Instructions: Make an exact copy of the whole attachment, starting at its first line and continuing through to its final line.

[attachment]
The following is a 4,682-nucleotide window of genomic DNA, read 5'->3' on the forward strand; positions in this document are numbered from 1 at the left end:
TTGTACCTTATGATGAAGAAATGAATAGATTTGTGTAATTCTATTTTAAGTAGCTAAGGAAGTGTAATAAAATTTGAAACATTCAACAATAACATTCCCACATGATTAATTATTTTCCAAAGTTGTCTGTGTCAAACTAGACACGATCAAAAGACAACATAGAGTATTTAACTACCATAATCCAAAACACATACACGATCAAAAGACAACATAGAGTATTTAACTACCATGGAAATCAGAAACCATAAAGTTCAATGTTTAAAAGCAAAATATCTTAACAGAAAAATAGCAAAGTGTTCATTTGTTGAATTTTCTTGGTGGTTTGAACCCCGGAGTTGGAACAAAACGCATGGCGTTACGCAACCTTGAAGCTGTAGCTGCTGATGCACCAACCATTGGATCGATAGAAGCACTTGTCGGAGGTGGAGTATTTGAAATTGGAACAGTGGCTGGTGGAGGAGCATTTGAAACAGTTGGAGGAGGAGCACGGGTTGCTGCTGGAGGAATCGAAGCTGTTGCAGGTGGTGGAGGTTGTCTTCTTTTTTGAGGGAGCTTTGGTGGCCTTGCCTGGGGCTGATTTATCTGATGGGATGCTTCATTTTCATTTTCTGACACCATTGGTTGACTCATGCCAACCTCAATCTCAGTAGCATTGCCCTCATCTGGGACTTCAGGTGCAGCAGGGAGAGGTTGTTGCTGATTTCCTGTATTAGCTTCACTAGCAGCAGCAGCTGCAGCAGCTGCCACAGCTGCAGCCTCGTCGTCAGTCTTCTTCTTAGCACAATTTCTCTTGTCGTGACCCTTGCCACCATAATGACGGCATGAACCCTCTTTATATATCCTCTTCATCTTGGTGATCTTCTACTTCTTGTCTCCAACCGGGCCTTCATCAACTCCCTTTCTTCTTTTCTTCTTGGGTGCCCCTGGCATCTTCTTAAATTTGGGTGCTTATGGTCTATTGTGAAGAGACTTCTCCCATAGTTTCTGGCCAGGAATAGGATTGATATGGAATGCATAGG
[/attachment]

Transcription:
The following is a 4,682-nucleotide window of genomic DNA, read 5'->3' on the forward strand; positions in this document are numbered from 1 at the left end:
TTGTACCTTATGATGAAGAAATGAATAGATTTGTGTAATTCTATTTTAAGTAGCTAAGGAAGTGTAATAAAATTTGAAACATTCAACAATAACATTCCCACATGATTAATTATTTTCCAAAGTTGTCTGTGTCAAACTAGACACGATCAAAAGACAACATAGAGTATTTAACTACCATAATCCAAAACACATACACGATCAAAAGACAACATAGAGTATTTAACTACCATGGAAATCAGAAACCATAAAGTTCAATGTTTAAAAGCAAAATATCTTAACAGAAAAATAGCAAAGTGTTCATTTGTTGAATTTTCTTGGTGGTTTGAACCCCGGAGTTGGAACAAAACGCATGGCGTTACGCAACCTTGAAGCTGTAGCTGCTGATGCACCAACCATTGGATCGATAGAAGCACTTGTCGGAGGTGGAGTATTTGAAATTGGAACAGTGGCTGGTGGAGGAGCATTTGAAACAGTTGGAGGAGGAGCACGGGTTGCTGCTGGAGGAATCGAAGCTGTTGCAGGTGGTGGAGGTTGTCTTCTTTTTTGAGGGAGCTTTGGTGGCCTTGCCTGGGGCTGATTTATCTGATGGGATGCTTCATTTTCATTTTCTGACACCATTGGTTGACTCATGCCAACCTCAATCTCAGTAGCATTGCCCTCATCTGGGACTTCAGGTGCAGCAGGGAGAGGTTGTTGCTGATTTCCTGTATTAGCTTCACTAGCAGCAGCAGCTGCAGCAGCTGCCACAGCTGCAGCCTCGTCGTCAGTCTTCTTCTTAGCACAATTTCTCTTGTCGTGACCCTTGCCACCATAATGACGGCATGAACCCTCTTTATATATCCTCTTCATCTTGGTGATCTTCTACTTCTTGTCTCCAACCGGGCCTTCATCAACTCCCTTTCTTCTTTTCTTCTTGGGTGCCCCTGGCATCTTCTTAAATTTGGGTGCTTATGGTCTATTGTGAAGAGACTTCTCCCATAGTTTCTGGCCAGGAATAGGATTGATATGGAATGCATAGG